As far as I know, when a referee fails to check a head cover at the proper time, the failure cannot be remedied by simply giving a wrestler injury time to address a head cover problem.

Edited by Katie

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6 minutes ago, Katie said:

I disagree.  The rules specifically address how hair covers should be checked.  They must be checked at weigh ins or when the referee arrives at the site.

Forcing a wrestler to use injury time in order to address an improper hair cover is simply not contemplated by the rules.

90 seconds would be proper if there were an equipment rule violation (for example wrestler might have shown valid hair covering at weigh in, then stepped on the mat with invalid equipment. Similar to un-taped shoes, or a "undershirt" with baggy sleeves.)

So 90 seconds isn't the point. Not looking at the headgear before the match seems to be the refs big mistake.

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17 minutes ago, Perry said:

Katie, I asked this in the other thread (and never got an actual answer) but please elaborate on what this hairstyle means specifically to the black community. In case you're uninformed that hairstyle has been around for at least 4.5 thousand years and has been used by almost every race and ethnicity over that time.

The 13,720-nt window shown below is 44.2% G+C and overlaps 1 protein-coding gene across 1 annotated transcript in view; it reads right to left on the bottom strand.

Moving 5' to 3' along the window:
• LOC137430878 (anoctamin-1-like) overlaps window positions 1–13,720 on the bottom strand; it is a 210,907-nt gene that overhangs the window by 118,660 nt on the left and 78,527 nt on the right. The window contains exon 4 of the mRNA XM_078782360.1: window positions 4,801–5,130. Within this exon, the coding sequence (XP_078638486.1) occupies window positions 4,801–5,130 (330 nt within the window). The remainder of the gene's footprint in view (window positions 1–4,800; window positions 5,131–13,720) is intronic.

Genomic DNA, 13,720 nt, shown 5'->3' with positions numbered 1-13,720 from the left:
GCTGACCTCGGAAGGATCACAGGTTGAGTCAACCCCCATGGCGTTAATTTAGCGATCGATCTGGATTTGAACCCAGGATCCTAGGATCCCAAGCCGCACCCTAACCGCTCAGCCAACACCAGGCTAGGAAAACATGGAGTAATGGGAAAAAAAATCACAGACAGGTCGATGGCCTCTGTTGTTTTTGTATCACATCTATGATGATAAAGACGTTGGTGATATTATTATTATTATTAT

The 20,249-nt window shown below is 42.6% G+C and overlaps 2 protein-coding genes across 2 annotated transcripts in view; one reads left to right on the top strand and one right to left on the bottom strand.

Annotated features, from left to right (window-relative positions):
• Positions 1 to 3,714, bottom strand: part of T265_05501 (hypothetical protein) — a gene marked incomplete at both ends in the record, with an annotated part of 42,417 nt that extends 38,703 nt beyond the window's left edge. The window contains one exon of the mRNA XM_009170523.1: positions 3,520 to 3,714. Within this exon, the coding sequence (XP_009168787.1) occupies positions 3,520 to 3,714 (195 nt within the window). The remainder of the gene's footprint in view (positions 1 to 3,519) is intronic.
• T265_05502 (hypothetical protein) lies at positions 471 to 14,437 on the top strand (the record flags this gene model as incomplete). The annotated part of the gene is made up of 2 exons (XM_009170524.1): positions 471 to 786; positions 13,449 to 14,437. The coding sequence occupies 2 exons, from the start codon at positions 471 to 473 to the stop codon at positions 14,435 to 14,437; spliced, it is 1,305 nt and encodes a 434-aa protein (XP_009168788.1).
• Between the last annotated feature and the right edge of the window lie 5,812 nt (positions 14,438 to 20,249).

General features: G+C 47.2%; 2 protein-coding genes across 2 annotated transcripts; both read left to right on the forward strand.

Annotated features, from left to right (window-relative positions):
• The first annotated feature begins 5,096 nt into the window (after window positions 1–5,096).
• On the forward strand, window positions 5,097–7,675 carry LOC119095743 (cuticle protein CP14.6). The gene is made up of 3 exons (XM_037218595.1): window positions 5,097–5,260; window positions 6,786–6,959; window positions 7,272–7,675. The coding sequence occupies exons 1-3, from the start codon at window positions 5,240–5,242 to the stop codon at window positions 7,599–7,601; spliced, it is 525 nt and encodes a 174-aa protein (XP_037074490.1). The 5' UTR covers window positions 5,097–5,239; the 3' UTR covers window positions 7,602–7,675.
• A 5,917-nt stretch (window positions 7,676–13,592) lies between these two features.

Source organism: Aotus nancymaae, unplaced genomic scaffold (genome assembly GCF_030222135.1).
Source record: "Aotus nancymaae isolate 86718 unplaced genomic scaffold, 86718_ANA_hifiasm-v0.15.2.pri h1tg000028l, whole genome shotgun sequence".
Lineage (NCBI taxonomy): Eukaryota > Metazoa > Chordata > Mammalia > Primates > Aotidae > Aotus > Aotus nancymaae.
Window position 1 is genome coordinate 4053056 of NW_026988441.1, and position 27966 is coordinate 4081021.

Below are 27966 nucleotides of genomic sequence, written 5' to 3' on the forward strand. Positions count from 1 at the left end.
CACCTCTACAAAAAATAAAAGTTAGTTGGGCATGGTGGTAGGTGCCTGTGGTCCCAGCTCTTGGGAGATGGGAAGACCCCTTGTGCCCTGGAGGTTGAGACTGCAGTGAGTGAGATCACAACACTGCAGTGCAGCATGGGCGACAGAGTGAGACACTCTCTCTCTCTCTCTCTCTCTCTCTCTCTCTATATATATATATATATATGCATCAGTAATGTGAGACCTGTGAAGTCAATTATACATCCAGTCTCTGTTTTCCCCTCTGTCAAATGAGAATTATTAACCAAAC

Generally speaking on equipment, I have always seen officials tell the athletes to get something like this (also facial hair, fingernails, etc.) Taken care of and report back to them. If this was done and the athlete didnt check back in prior it's his fault even more. At the end of the day these kids/coaches should know the rules. Ignorance of the rule of the land is not an excuse for violation of them.

I am not African American, so I can't answer your question from personal experience. For me, it is enough to listen to African Americans who say say that dreadlocks have a deep personal meaning to them.

My understanding, however, is that among African Americans, wearing dreadlocks is a way of reclaiming negative stereotypes about how black people look.

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14 minutes ago, Katie said:

I disagree.  The rules specifically address how hair covers should be checked.  They must be checked at weigh ins or when the referee arrives at the site.

Forcing a wrestler to use injury time in order to address an improper hair cover is simply not contemplated by the rules.

 

This had nothing to do with your specific question of why he picked 90 seconds. 90- seconds is injury time. He chose injury time to fix what he deemed was illegal equipment. The fact of whether he should have done this earlier (to which I agree) is irrelevant to how he chose 90 seconds.

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5 hours ago, gimpeltf said:

 

This had nothing to do with your specific question of why he picked 90 seconds. 90- seconds is injury time. He chose injury time to fix what he deemed was illegal equipment. The fact of whether he should have done this earlier (to which I agree) is irrelevant to how he chose 90 seconds.